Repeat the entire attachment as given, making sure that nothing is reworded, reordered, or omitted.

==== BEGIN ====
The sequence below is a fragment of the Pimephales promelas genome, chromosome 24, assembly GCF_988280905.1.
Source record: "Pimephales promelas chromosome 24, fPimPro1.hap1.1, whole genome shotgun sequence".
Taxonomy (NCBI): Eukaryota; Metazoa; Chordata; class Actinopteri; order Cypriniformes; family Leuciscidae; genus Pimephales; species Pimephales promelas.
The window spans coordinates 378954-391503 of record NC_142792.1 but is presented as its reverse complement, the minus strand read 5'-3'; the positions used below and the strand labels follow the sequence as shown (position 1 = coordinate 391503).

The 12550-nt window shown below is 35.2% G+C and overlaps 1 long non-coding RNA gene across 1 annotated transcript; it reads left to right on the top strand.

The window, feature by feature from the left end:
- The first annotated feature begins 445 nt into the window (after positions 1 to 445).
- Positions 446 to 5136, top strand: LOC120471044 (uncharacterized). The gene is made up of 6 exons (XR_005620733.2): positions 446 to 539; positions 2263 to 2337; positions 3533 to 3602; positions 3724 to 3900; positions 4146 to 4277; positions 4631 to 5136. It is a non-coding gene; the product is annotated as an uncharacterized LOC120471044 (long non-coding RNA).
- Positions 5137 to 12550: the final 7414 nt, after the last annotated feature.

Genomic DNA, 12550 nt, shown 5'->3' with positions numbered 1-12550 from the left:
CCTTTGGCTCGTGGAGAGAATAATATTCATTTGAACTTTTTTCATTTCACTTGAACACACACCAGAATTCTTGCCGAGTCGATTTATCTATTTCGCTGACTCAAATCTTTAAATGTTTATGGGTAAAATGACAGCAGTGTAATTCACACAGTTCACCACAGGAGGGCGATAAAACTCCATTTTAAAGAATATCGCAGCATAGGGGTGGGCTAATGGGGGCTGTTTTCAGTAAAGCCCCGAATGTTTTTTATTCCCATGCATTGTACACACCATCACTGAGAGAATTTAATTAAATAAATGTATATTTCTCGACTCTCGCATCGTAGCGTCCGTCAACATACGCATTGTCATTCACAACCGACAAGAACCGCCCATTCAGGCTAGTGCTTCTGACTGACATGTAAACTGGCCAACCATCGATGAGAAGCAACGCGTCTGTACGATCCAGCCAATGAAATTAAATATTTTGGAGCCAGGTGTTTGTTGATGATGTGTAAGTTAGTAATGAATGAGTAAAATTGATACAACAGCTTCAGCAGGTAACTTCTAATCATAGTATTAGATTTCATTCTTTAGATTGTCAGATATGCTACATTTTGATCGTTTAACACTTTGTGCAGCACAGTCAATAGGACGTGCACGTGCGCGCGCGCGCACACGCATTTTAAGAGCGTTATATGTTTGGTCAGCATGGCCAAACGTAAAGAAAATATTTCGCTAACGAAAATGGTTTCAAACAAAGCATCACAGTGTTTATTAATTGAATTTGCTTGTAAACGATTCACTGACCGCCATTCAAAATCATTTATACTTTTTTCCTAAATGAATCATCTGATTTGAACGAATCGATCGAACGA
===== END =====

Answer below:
The sequence below is a fragment of the Pimephales promelas genome, chromosome 24, assembly GCF_988280905.1.
Source record: "Pimephales promelas chromosome 24, fPimPro1.hap1.1, whole genome shotgun sequence".
Taxonomy (NCBI): Eukaryota; Metazoa; Chordata; class Actinopteri; order Cypriniformes; family Leuciscidae; genus Pimephales; species Pimephales promelas.
The window spans coordinates 378954-391503 of record NC_142792.1 but is presented as its reverse complement, the minus strand read 5'-3'; the positions used below and the strand labels follow the sequence as shown (position 1 = coordinate 391503).

The 12550-nt window shown below is 35.2% G+C and overlaps 1 long non-coding RNA gene across 1 annotated transcript; it reads left to right on the top strand.

The window, feature by feature from the left end:
- The first annotated feature begins 445 nt into the window (after positions 1 to 445).
- Positions 446 to 5136, top strand: LOC120471044 (uncharacterized). The gene is made up of 6 exons (XR_005620733.2): positions 446 to 539; positions 2263 to 2337; positions 3533 to 3602; positions 3724 to 3900; positions 4146 to 4277; positions 4631 to 5136. It is a non-coding gene; the product is annotated as an uncharacterized LOC120471044 (long non-coding RNA).
- Positions 5137 to 12550: the final 7414 nt, after the last annotated feature.

Genomic DNA, 12550 nt, shown 5'->3' with positions numbered 1-12550 from the left:
CCTTTGGCTCGTGGAGAGAATAATATTCATTTGAACTTTTTTCATTTCACTTGAACACACACCAGAATTCTTGCCGAGTCGATTTATCTATTTCGCTGACTCAAATCTTTAAATGTTTATGGGTAAAATGACAGCAGTGTAATTCACACAGTTCACCACAGGAGGGCGATAAAACTCCATTTTAAAGAATATCGCAGCATAGGGGTGGGCTAATGGGGGCTGTTTTCAGTAAAGCCCCGAATGTTTTTTATTCCCATGCATTGTACACACCATCACTGAGAGAATTTAATTAAATAAATGTATATTTCTCGACTCTCGCATCGTAGCGTCCGTCAACATACGCATTGTCATTCACAACCGACAAGAACCGCCCATTCAGGCTAGTGCTTCTGACTGACATGTAAACTGGCCAACCATCGATGAGAAGCAACGCGTCTGTACGATCCAGCCAATGAAATTAAATATTTTGGAGCCAGGTGTTTGTTGATGATGTGTAAGTTAGTAATGAATGAGTAAAATTGATACAACAGCTTCAGCAGGTAACTTCTAATCATAGTATTAGATTTCATTCTTTAGATTGTCAGATATGCTACATTTTGATCGTTTAACACTTTGTGCAGCACAGTCAATAGGACGTGCACGTGCGCGCGCGCGCACACGCATTTTAAGAGCGTTATATGTTTGGTCAGCATGGCCAAACGTAAAGAAAATATTTCGCTAACGAAAATGGTTTCAAACAAAGCATCACAGTGTTTATTAATTGAATTTGCTTGTAAACGATTCACTGACCGCCATTCAAAATCATTTATACTTTTTTCCTAAATGAATCATCTGATTTGAACGAATCGATCGAACGA